Catherine Eden: The one home truth about homeschooling that every parent needs to know

It’s a myth that home schooled children are less socially well-adjusted than their schoolroom peers, say the experts. 

By Catherine Eden

The Covid-19 pandemic has put renewed scrutiny on home schooling, a long-established option for parents who want to integrate learning with daily activities, while teaching social and life skills to their children.

Home schooling offers flexibility and variety, but many parents are concerned that their children might be at a disadvantage if denied the opportunities to socialise with classmates.

If they don’t go to a conventional school, how will they learn to work in a team, to compete, to fail, to cope with differences? What about establishing friendships and networks?

The upheaval around the pandemic has got us thinking. What do we want for our children? Are they prepared for exams or for life?

Could we learn from Finland’s outstanding school system, which focuses on producing happy, well-socialised students who are also independent, critical thinkers?

Carri Kuhn, from Stellenbosch, home schooled her two sons for most of their education.

“Our main motivation was that we wanted to foster critical thinking in our boys and give them an opportunity to pursue learning in a way that worked for them,” she says. “By building lessons around their special interests, learning became something they were motivated to do.”

Carrie arranged regular, informal home-school play groups, and the boys also socialised at church, through sport and with local school-going children.

“I didn’t want them to only interact with home-schooled kids, so they had plenty of social engagement.”

Contrary to parents’ fears that their children will miss out, the social skills they learn by being actively involved in all aspects of home and community are varied and enriching, according to educational psychologist, Svea van der Hoorn.

“There is no evidence to suggest that home-schooled children are less socially competent,” she says. “Home schooling increases the social connectivity in families and can be woven into the everyday fabric of life.”

She adds that parents who want to raise socially capable children must take a good look at how they can turn day-to-day events into learning experiences.

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This puts the spotlight back on the family lifestyle, which is often out of balance in our fast-paced society. The pandemic has forced us to do things differently.

Children have had more time with their parents; they may have increased appreciation of what it takes to run a home and manage a job; they have had to share chores and responsibilities to help the family unit through a tough time.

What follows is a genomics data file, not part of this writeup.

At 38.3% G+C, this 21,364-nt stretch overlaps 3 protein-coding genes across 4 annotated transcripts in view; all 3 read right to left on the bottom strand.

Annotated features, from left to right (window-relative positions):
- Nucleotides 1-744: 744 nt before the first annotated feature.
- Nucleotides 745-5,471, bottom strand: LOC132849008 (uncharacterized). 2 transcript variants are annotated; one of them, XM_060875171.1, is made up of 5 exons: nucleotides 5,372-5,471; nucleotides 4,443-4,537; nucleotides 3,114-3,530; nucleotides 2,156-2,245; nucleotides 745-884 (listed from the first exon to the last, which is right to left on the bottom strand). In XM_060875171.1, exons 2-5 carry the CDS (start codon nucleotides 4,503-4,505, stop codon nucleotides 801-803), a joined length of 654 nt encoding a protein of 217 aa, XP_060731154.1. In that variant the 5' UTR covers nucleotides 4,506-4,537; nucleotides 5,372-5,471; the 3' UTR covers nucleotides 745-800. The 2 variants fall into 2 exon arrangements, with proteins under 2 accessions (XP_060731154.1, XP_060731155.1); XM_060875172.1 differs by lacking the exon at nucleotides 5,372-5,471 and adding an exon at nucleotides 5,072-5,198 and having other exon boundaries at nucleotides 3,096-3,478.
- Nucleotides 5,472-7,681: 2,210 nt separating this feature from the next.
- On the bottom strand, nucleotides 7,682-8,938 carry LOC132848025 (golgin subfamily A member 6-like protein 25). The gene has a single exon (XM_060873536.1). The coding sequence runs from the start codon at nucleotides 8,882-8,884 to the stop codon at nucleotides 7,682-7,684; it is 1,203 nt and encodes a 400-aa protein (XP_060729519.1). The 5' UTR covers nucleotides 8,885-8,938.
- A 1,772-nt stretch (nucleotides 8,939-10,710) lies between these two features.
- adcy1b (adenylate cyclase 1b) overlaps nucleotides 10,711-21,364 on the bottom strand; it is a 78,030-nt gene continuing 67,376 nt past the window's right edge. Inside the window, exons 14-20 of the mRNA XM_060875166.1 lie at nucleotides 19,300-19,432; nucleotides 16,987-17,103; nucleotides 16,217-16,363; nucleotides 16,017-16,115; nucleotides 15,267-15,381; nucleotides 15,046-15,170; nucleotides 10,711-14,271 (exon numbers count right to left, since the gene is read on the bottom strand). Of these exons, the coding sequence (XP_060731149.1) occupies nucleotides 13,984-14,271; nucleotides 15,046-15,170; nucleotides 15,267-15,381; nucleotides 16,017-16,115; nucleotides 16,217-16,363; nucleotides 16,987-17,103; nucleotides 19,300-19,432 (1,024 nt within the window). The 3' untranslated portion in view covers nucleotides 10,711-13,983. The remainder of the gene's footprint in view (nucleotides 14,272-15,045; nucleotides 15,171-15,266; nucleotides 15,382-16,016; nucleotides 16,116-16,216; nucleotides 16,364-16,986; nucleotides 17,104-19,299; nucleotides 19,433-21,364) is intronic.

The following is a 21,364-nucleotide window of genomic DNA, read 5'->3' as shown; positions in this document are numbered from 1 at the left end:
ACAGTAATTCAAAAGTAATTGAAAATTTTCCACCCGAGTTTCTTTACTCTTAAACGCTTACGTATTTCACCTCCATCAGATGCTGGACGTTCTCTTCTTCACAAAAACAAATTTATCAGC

Many of the lessons they’ve learned at home will be more valuable long-term than anything they can learn at school.

In addition to the domestic give-and-take, home-schooled children learn social skills by playing with neighbourhood kids, doing the shopping, helping out with community events, participating in sport and group activities, observing entrepreneurial efforts and interacting with family and friends.

“When you spend so much time with your children, weaving their education into daily life, values are instilled and there is room for really interesting conversations to take place,” says Carri.

Home schooling doesn’t work for everyone. But where it is possible and desirable for a family, there are advantages for children, especially those who are different in some way.

They are spared bullying and teasing, and can work to their own rhythm and concentrate on their strengths.

“Children who struggle in a conventional school may thrive at home, where there is protection, pacing and focused learning,” says Van der Hoorn.

All children do better in education with the support of a parent, she adds. And although those with access to many resources can provide a range of experiences, this is not to say that less advantaged homes can’t do a good job.

The home school is built around numeracy, literacy, mathematical concepts and training to become a decent human being, says Van der Hoorn. “It’s not about following a rigid curriculum.”

Finding the right environment for your child is key, whether that means traditional classroom or a home school.

Either way, build in opportunities for your children to connect with others. Life, after all, is the best teacher.

  • This article first appeared on the Change Exchange, an online platform by BrightRock, provider of the first-ever life insurance that changes as your life changes. The opinions expressed in this piece are the writer’s own and don’t necessarily reflect the views of BrightRock.
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